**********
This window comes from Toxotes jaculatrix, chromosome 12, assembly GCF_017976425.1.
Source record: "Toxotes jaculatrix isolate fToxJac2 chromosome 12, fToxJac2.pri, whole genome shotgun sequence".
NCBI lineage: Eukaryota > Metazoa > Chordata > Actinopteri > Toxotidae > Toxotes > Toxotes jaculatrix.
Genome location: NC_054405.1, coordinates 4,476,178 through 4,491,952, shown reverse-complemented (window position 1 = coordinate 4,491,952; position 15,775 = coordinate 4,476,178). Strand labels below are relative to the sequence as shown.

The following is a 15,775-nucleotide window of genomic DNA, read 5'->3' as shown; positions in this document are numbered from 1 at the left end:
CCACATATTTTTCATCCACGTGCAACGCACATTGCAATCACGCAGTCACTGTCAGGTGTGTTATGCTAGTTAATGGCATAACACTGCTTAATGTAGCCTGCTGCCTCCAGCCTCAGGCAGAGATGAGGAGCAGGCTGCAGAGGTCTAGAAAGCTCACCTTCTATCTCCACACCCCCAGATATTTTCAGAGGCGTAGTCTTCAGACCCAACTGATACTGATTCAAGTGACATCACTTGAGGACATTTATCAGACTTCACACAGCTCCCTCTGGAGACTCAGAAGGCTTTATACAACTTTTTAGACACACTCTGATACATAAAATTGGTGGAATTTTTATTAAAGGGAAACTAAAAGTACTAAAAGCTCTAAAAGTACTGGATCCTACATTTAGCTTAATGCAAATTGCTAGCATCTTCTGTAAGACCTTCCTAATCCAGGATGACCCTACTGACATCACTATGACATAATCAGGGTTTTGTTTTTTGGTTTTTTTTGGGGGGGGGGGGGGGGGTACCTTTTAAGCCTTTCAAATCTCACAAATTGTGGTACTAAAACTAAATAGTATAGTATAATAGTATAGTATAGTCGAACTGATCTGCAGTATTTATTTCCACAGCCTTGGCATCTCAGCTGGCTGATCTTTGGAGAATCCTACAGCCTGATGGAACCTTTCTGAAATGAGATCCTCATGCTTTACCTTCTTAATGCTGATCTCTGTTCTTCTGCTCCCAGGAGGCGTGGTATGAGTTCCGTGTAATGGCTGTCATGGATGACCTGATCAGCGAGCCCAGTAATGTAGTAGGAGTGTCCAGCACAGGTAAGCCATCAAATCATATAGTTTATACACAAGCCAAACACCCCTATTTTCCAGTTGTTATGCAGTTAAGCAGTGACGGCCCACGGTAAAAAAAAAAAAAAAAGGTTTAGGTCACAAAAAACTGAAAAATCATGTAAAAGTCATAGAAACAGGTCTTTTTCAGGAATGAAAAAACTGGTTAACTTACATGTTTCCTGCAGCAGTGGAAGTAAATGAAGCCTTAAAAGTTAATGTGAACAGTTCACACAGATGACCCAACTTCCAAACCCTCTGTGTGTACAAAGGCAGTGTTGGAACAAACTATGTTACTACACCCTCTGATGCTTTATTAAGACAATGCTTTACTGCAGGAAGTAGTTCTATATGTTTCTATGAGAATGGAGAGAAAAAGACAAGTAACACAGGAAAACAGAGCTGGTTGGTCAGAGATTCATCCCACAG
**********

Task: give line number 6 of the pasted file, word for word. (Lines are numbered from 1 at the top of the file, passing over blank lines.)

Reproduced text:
CCACATATTTTTCATCCACGTGCAACGCACATTGCAATCACGCAGTCACTGTCAGGTGTGTTATGCTAGTTAATGGCATAACACTGCTTAATGTAGCCTGCTGCCTCCAGCCTCAGGCAGAGATGAGGAGCAGGCTGCAGAGGTCTAGAAAGCTCACCTTCTATCTCCACACCCCCAGATATTTTCAGAGGCGTAGTCTTCAGACCCAACTGATACTGATTCAAGTGACATCACTTGAGGACATTTATCAGACTTCACACAGCTCCCTCTGGAGACTCAGAAGGCTTTATACAACTTTTTAGACACACTCTGATACATAAAATTGGTGGAATTTTTATTAAAGGGAAACTAAAAGTACTAAAAGCTCTAAAAGTACTGGATCCTACATTTAGCTTAATGCAAATTGCTAGCATCTTCTGTAAGACCTTCCTAATCCAGGATGACCCTACTGACATCACTATGACATAATCAGGGTTTTGTTTTTTGGTTTTTTTTGGGGGGGGGGGGGGGGGTACCTTTTAAGCCTTTCAAATCTCACAAATTGTGGTACTAAAACTAAATAGTATAGTATAATAGTATAGTATAGTCGAACTGATCTGCAGTATTTATTTCCACAGCCTTGGCATCTCAGCTGGCTGATCTTTGGAGAATCCTACAGCCTGATGGAACCTTTCTGAAATGAGATCCTCATGCTTTACCTTCTTAATGCTGATCTCTGTTCTTCTGCTCCCAGGAGGCGTGGTATGAGTTCCGTGTAATGGCTGTCATGGATGACCTGATCAGCGAGCCCAGTAATGTAGTAGGAGTGTCCAGCACAGGTAAGCCATCAAATCATATAGTTTATACACAAGCCAAACACCCCTATTTTCCAGTTGTTATGCAGTTAAGCAGTGACGGCCCACGGTAAAAAAAAAAAAAAAAGGTTTAGGTCACAAAAAACTGAAAAATCATGTAAAAGTCATAGAAACAGGTCTTTTTCAGGAATGAAAAAACTGGTTAACTTACATGTTTCCTGCAGCAGTGGAAGTAAATGAAGCCTTAAAAGTTAATGTGAACAGTTCACACAGATGACCCAACTTCCAAACCCTCTGTGTGTACAAAGGCAGTGTTGGAACAAACTATGTTACTACACCCTCTGATGCTTTATTAAGACAATGCTTTACTGCAGGAAGTAGTTCTATATGTTTCTATGAGAATGGAGAGAAAAAGACAAGTAACACAGGAAAACAGAGCTGGTTGGTCAGAGATTCATCCCACAG